Thousands of Transplantees in the UK handed a death sentence as Hospitals battle with the Coronavirus

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Only a few extremely urgent transplants are being carried out in the UK, hundreds could die waiting for their operation.

THE UK’s organ transplant network could be forced to shut down as a result of the coronavirus outbreak, the body that runs the scheme is warning, 450 people a year die in the UK waiting for an organ transplant and that figure could easily treble.

One factor is the pressure on intensive care beds, according to NHS Blood and Transplant (NHSBT), but there is also the risk to transplant patients, who have their immune systems suppressed so their bodies don’t reject new organs. The danger is they contract the virus while in hospital waiting for the transplant, a tragic situation that is already starting to happen.

Here is the story of just one patient, there are hundreds more…

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Now aged 29, Ana-Rose (pic below) has lived with hepatitis almost her entire life after contracting it as a baby. The disease has taken its toll and now her liver is failing and she is in desperate need of a transplant.

This is the dilemma for those like Ana-Rose Thorpe, from Manchester, who is waiting for a liver transplant.

“Having to go into hospital while there are coronavirus patients there is very worrying,” she says. “This is a window of opportunity for a transplant without the coronavirus.

“Whilst my body could withstand the transplant, the longer I’m not being monitored, not being seen as often as I was, the longer I leave it, I could just get sicker and sicker. I feel like it’s patients that are already on the transplant list, patients waiting for other operations, we have just been swept aside.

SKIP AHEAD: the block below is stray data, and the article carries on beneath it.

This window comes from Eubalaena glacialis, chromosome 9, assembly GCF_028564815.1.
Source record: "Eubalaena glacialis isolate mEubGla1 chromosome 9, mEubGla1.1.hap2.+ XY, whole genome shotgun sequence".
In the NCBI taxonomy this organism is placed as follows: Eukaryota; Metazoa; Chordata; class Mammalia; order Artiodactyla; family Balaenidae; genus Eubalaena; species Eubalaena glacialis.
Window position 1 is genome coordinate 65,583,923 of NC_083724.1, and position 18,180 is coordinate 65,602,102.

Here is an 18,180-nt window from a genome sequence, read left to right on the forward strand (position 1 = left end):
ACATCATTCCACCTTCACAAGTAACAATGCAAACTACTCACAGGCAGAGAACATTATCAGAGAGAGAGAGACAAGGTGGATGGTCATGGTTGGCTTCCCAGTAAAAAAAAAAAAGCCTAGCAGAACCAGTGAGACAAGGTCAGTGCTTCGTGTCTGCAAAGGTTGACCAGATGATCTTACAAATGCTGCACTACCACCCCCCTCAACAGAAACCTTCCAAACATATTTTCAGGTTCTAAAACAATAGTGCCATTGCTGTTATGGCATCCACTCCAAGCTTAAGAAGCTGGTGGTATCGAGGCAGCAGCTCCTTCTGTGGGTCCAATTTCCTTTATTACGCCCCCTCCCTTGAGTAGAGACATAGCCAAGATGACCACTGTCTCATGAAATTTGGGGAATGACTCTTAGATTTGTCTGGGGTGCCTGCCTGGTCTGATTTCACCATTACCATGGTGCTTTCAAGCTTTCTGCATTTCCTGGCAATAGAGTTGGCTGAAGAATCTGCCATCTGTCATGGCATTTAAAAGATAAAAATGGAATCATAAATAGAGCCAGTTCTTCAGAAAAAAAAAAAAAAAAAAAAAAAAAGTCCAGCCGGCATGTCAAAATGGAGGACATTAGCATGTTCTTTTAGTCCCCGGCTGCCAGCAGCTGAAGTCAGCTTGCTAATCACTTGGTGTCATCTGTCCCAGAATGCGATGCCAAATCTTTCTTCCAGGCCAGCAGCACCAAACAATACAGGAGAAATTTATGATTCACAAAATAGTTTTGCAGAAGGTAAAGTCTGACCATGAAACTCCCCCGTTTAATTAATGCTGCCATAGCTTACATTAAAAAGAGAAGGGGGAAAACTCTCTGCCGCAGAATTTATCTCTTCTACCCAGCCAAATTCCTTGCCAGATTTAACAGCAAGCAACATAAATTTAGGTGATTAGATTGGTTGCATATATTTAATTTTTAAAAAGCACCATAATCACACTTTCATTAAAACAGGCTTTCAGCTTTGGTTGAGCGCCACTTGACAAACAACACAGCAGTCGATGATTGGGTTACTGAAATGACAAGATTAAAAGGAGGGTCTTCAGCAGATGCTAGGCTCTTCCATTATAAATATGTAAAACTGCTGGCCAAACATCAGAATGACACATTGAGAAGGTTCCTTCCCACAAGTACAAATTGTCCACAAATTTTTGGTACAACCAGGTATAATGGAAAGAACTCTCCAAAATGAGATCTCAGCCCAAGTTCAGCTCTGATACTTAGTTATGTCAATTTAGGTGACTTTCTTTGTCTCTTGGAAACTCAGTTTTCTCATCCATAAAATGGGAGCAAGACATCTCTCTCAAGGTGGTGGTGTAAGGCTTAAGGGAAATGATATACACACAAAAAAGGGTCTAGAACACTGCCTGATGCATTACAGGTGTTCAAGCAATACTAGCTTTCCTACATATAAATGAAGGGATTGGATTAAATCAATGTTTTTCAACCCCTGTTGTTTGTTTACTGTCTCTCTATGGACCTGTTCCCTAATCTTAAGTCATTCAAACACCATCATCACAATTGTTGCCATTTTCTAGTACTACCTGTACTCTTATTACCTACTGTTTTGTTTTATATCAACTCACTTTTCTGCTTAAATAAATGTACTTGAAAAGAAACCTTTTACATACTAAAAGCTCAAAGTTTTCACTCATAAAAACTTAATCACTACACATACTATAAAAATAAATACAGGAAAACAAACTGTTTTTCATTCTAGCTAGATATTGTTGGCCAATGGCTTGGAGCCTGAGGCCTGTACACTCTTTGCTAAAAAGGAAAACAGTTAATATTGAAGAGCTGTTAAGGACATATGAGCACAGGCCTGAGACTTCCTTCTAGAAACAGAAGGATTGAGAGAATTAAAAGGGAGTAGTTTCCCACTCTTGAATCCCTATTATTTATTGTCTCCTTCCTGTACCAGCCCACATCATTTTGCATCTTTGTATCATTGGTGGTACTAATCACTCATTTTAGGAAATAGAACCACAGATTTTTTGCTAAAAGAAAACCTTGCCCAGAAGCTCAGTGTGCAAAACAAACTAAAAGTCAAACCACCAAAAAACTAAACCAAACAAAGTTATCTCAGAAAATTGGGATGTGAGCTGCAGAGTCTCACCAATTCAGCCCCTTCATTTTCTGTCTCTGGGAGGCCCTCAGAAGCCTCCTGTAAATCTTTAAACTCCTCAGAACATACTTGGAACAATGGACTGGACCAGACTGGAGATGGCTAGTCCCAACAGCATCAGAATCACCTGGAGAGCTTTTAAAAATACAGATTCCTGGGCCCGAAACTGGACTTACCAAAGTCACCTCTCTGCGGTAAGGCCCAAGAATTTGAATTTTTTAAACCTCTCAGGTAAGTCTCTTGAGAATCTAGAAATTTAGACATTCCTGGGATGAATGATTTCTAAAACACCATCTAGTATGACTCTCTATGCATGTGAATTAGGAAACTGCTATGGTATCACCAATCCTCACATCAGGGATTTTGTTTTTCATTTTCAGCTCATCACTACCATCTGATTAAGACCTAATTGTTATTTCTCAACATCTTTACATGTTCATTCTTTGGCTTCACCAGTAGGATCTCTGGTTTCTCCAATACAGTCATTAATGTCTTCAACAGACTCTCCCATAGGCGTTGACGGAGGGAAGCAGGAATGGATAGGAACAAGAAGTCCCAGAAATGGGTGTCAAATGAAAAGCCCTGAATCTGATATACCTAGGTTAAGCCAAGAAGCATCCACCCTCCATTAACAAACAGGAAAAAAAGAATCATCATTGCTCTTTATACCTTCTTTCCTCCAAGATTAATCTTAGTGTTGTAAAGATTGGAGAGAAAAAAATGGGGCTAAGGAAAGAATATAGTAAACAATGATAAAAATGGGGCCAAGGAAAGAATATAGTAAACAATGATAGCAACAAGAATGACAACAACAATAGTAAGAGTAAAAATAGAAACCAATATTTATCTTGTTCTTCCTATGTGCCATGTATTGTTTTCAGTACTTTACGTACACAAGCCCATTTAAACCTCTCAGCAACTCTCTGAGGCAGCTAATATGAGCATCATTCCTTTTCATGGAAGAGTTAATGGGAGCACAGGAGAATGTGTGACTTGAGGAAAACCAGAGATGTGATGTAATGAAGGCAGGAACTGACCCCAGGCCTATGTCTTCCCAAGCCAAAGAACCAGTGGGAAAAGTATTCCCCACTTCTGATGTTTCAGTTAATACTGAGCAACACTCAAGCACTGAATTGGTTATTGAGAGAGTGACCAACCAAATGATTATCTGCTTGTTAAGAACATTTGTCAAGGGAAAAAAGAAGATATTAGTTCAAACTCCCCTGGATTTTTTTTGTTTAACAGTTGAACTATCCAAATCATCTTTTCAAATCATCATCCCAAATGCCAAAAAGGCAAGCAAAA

“It’s not any fault of the NHS, no-one can help what is going on. They are trying to make it safe for us but we are still terrified of going into hospital.


“It’s my life – it is a matter of life and death,” Ana-Rose says.

 

The pressure on intensive care

Since the beginning of March, the number of transplants has fallen dramatically. This time last year more than 80 transplants were being carried out each week in the UK, only a handful of the most urgent cases mainly heart and liver are going ahead.

Prof John Forsyth, medical director for transplant and organ donation at NHSBT, admits the system may struggle to operate while the epidemic continues.

“When I hear from other countries who have been at the centre of this Covid-19 pandemic, they have got to the point where no transplant is possible in certain regions at all.

“We may get to that point, and we may get to that point in the next days or weeks.

“But we are working very hard to keep organ donation and transplant open for as long as possible, accepting the safety of our patients is paramount.”



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